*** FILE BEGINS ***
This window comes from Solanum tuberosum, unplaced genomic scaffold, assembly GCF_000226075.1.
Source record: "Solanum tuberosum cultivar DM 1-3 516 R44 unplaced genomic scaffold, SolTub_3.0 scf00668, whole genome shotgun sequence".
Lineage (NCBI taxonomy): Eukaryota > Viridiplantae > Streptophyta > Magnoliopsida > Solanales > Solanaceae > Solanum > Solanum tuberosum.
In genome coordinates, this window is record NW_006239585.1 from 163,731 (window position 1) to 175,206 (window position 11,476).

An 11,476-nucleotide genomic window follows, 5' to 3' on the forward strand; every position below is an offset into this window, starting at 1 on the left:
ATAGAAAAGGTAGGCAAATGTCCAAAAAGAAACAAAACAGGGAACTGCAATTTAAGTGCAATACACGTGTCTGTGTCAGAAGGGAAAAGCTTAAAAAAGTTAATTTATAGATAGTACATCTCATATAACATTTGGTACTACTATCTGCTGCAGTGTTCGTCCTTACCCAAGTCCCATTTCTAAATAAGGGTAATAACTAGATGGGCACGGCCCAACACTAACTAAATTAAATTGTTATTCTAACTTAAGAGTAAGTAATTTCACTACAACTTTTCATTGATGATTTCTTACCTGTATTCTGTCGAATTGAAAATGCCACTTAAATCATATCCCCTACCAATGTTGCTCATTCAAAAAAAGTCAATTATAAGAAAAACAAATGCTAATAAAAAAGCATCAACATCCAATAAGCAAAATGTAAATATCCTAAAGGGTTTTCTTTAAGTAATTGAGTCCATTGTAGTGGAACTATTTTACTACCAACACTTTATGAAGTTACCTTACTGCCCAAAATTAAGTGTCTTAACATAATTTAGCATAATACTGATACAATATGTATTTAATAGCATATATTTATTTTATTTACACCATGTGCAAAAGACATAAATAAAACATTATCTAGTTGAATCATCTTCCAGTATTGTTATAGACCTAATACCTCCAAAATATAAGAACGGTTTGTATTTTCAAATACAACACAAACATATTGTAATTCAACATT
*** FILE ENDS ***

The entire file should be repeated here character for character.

This window comes from Solanum tuberosum, unplaced genomic scaffold, assembly GCF_000226075.1.
Source record: "Solanum tuberosum cultivar DM 1-3 516 R44 unplaced genomic scaffold, SolTub_3.0 scf00668, whole genome shotgun sequence".
Lineage (NCBI taxonomy): Eukaryota > Viridiplantae > Streptophyta > Magnoliopsida > Solanales > Solanaceae > Solanum > Solanum tuberosum.
In genome coordinates, this window is record NW_006239585.1 from 163,731 (window position 1) to 175,206 (window position 11,476).

An 11,476-nucleotide genomic window follows, 5' to 3' on the forward strand; every position below is an offset into this window, starting at 1 on the left:
ATAGAAAAGGTAGGCAAATGTCCAAAAAGAAACAAAACAGGGAACTGCAATTTAAGTGCAATACACGTGTCTGTGTCAGAAGGGAAAAGCTTAAAAAAGTTAATTTATAGATAGTACATCTCATATAACATTTGGTACTACTATCTGCTGCAGTGTTCGTCCTTACCCAAGTCCCATTTCTAAATAAGGGTAATAACTAGATGGGCACGGCCCAACACTAACTAAATTAAATTGTTATTCTAACTTAAGAGTAAGTAATTTCACTACAACTTTTCATTGATGATTTCTTACCTGTATTCTGTCGAATTGAAAATGCCACTTAAATCATATCCCCTACCAATGTTGCTCATTCAAAAAAAGTCAATTATAAGAAAAACAAATGCTAATAAAAAAGCATCAACATCCAATAAGCAAAATGTAAATATCCTAAAGGGTTTTCTTTAAGTAATTGAGTCCATTGTAGTGGAACTATTTTACTACCAACACTTTATGAAGTTACCTTACTGCCCAAAATTAAGTGTCTTAACATAATTTAGCATAATACTGATACAATATGTATTTAATAGCATATATTTATTTTATTTACACCATGTGCAAAAGACATAAATAAAACATTATCTAGTTGAATCATCTTCCAGTATTGTTATAGACCTAATACCTCCAAAATATAAGAACGGTTTGTATTTTCAAATACAACACAAACATATTGTAATTCAACATT